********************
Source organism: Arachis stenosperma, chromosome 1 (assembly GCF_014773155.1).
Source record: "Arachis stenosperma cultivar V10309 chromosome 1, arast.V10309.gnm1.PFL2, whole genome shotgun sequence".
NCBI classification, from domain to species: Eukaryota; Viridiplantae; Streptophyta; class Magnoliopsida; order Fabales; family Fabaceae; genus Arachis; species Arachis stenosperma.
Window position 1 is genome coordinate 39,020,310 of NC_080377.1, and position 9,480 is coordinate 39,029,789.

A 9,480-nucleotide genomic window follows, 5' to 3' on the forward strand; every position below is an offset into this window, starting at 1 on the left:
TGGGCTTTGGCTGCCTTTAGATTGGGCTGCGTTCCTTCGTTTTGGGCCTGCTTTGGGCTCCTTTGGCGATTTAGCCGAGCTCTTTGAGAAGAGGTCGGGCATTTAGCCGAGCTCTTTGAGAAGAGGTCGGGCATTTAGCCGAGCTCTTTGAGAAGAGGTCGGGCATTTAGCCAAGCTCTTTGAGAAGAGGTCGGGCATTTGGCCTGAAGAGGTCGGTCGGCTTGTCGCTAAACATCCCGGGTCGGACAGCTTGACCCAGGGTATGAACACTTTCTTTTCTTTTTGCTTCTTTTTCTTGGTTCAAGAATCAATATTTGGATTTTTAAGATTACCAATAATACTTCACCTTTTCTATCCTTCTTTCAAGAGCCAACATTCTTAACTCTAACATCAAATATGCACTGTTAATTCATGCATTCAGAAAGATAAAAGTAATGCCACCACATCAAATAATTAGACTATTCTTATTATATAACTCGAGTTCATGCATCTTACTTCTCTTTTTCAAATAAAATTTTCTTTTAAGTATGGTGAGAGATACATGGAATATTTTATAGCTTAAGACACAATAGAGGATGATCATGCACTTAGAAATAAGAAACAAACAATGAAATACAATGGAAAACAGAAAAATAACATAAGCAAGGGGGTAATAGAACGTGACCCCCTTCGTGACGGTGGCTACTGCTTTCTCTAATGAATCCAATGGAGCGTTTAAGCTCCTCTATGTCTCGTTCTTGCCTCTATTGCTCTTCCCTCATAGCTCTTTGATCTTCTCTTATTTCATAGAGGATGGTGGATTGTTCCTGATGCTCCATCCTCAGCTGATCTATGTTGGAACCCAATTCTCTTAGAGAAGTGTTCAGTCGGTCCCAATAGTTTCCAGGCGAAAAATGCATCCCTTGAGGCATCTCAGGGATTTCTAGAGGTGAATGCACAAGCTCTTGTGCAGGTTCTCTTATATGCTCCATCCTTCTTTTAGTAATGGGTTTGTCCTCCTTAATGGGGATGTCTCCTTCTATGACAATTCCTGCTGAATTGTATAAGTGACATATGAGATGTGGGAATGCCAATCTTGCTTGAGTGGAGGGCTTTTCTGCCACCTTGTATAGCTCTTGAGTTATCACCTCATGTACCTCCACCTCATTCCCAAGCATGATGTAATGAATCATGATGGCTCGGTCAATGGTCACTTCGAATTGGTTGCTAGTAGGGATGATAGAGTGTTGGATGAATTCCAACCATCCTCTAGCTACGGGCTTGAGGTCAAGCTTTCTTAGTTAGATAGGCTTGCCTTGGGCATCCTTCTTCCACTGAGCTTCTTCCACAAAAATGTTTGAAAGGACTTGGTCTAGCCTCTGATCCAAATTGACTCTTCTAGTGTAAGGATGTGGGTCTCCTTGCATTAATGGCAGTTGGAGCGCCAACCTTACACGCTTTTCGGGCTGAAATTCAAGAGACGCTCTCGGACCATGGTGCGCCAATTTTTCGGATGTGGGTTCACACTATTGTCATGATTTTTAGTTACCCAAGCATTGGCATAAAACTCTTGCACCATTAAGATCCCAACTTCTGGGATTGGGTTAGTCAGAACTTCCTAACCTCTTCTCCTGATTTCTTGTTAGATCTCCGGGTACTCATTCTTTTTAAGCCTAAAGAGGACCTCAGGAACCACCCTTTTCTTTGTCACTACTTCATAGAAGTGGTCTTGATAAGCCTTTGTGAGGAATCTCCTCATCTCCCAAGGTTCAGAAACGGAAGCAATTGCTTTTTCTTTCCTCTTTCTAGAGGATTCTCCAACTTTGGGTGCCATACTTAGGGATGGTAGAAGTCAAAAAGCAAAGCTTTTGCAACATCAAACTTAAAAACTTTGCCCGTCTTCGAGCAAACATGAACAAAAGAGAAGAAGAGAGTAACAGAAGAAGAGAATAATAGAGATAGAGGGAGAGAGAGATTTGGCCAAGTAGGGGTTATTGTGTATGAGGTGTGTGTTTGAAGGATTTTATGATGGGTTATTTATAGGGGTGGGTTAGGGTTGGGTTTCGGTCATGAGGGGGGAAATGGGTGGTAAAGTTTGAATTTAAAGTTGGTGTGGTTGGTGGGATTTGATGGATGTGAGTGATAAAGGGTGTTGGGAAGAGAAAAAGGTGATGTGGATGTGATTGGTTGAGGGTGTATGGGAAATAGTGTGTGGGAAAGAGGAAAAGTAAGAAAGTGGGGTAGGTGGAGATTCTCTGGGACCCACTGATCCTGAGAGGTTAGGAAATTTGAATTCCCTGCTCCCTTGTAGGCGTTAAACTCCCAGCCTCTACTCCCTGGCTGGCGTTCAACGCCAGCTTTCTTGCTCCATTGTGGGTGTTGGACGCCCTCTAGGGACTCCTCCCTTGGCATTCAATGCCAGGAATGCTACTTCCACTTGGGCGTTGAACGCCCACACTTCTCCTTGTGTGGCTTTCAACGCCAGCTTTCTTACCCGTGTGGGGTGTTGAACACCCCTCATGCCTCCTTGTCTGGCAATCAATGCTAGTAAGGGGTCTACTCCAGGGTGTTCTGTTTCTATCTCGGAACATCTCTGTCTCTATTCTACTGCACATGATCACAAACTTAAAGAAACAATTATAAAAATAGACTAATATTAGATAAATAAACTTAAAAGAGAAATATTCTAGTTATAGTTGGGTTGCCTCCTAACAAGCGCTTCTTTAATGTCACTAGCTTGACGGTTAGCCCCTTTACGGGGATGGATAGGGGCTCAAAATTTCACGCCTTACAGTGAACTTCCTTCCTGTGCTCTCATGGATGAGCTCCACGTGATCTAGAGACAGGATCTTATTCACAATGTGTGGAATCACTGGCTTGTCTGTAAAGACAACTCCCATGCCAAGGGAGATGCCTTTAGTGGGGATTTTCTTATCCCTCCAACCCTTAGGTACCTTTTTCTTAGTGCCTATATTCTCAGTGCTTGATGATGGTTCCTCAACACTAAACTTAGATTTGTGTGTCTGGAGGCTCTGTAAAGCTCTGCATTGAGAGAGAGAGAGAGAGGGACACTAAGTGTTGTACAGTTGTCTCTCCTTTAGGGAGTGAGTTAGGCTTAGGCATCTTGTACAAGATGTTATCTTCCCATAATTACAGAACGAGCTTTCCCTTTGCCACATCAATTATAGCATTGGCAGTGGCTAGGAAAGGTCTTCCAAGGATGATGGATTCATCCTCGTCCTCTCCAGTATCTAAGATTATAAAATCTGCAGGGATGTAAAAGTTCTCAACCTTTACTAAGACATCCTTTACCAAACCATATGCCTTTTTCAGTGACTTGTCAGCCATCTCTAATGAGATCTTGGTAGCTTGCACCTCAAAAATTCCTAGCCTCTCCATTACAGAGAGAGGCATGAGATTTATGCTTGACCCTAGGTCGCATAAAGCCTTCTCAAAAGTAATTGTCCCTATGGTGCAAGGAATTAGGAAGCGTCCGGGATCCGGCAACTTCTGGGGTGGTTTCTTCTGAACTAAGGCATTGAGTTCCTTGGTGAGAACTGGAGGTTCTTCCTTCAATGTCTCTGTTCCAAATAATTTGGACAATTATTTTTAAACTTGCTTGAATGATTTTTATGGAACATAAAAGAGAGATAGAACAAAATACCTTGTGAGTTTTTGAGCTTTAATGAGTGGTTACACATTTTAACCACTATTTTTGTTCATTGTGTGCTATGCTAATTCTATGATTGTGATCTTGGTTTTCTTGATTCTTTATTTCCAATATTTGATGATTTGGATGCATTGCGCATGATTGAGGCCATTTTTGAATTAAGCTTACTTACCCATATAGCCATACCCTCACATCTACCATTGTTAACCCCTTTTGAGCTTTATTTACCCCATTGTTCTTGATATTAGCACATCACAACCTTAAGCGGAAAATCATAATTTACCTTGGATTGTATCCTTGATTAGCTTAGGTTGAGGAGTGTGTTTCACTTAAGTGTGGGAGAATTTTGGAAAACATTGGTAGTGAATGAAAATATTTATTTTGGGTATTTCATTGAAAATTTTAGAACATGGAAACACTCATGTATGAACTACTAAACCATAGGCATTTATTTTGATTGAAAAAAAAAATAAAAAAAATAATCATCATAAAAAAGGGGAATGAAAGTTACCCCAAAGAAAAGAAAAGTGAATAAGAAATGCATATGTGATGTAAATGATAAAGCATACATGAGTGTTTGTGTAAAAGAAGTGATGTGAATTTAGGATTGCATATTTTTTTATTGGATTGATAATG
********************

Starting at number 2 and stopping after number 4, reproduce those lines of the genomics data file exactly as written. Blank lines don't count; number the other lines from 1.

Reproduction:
Source record: "Arachis stenosperma cultivar V10309 chromosome 1, arast.V10309.gnm1.PFL2, whole genome shotgun sequence".
NCBI classification, from domain to species: Eukaryota; Viridiplantae; Streptophyta; class Magnoliopsida; order Fabales; family Fabaceae; genus Arachis; species Arachis stenosperma.
Window position 1 is genome coordinate 39,020,310 of NC_080377.1, and position 9,480 is coordinate 39,029,789.